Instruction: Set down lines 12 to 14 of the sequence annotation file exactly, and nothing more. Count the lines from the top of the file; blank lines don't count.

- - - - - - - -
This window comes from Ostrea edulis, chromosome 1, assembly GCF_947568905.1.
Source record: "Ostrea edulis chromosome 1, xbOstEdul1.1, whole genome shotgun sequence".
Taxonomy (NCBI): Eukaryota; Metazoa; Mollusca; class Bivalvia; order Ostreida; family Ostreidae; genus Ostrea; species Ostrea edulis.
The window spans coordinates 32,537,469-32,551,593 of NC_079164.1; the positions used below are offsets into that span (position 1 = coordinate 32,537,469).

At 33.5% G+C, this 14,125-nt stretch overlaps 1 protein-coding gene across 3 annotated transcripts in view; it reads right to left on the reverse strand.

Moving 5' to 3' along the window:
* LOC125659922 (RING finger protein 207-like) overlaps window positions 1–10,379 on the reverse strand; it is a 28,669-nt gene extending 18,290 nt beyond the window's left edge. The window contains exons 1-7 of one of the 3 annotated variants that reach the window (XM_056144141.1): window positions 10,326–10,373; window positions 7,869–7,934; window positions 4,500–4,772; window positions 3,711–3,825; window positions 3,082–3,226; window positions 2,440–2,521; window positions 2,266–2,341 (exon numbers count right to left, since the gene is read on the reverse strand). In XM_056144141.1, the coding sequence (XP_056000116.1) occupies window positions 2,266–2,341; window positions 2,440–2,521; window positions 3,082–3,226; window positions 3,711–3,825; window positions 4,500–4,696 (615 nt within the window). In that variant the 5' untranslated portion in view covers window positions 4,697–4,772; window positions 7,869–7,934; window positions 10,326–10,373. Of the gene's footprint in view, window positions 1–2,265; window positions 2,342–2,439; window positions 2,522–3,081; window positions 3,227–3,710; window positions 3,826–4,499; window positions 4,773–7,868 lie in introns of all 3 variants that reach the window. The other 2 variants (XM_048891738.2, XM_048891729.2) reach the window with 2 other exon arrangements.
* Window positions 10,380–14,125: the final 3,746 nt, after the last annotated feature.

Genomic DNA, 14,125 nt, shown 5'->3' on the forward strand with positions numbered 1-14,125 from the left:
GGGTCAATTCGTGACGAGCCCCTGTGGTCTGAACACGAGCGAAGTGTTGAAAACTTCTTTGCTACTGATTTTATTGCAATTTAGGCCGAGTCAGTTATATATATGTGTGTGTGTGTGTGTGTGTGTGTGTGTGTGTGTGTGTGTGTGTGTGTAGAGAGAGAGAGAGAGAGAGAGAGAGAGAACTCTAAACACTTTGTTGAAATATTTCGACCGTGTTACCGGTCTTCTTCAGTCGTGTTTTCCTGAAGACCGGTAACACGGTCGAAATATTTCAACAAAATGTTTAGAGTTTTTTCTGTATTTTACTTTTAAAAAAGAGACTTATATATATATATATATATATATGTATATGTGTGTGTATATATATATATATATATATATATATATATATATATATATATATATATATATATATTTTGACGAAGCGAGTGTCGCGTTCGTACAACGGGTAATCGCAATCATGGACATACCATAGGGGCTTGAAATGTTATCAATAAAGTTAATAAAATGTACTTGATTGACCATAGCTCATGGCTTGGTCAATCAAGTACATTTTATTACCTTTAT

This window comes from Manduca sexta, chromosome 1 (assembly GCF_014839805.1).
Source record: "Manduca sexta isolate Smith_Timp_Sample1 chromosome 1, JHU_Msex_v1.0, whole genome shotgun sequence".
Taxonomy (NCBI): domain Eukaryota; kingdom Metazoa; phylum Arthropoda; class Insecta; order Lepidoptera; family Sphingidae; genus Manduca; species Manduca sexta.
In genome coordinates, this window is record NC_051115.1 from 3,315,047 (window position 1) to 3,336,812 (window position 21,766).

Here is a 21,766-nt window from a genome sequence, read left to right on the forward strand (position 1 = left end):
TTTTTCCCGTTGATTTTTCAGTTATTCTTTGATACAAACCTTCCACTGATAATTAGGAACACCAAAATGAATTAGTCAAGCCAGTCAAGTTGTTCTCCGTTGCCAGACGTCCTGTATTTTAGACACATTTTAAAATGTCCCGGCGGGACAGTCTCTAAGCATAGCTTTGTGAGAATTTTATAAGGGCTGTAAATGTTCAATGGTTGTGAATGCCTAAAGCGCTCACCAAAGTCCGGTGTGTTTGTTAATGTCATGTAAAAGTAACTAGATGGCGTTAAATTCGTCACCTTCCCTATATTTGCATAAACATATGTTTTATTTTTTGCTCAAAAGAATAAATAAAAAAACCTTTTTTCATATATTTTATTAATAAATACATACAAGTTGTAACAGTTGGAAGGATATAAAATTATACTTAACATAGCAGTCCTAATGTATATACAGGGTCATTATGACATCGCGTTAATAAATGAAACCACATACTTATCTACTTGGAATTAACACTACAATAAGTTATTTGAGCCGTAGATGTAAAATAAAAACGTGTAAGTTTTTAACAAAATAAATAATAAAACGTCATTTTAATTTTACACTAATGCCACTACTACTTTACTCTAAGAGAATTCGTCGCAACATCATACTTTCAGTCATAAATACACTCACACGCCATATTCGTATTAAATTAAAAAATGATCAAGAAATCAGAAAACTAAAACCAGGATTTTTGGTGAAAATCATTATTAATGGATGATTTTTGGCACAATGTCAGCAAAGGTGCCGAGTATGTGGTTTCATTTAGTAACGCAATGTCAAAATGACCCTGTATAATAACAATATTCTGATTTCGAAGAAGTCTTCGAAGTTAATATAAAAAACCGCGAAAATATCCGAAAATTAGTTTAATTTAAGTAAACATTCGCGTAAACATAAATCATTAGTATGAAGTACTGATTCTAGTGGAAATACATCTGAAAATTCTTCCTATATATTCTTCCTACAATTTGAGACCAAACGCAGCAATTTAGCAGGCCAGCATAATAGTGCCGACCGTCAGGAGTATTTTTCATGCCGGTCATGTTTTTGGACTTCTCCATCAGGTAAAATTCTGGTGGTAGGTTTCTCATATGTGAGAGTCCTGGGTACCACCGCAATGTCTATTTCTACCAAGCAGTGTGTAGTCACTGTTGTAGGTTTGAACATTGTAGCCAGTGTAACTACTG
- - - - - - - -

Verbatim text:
Source record: "Manduca sexta isolate Smith_Timp_Sample1 chromosome 1, JHU_Msex_v1.0, whole genome shotgun sequence".
Taxonomy (NCBI): domain Eukaryota; kingdom Metazoa; phylum Arthropoda; class Insecta; order Lepidoptera; family Sphingidae; genus Manduca; species Manduca sexta.
In genome coordinates, this window is record NC_051115.1 from 3,315,047 (window position 1) to 3,336,812 (window position 21,766).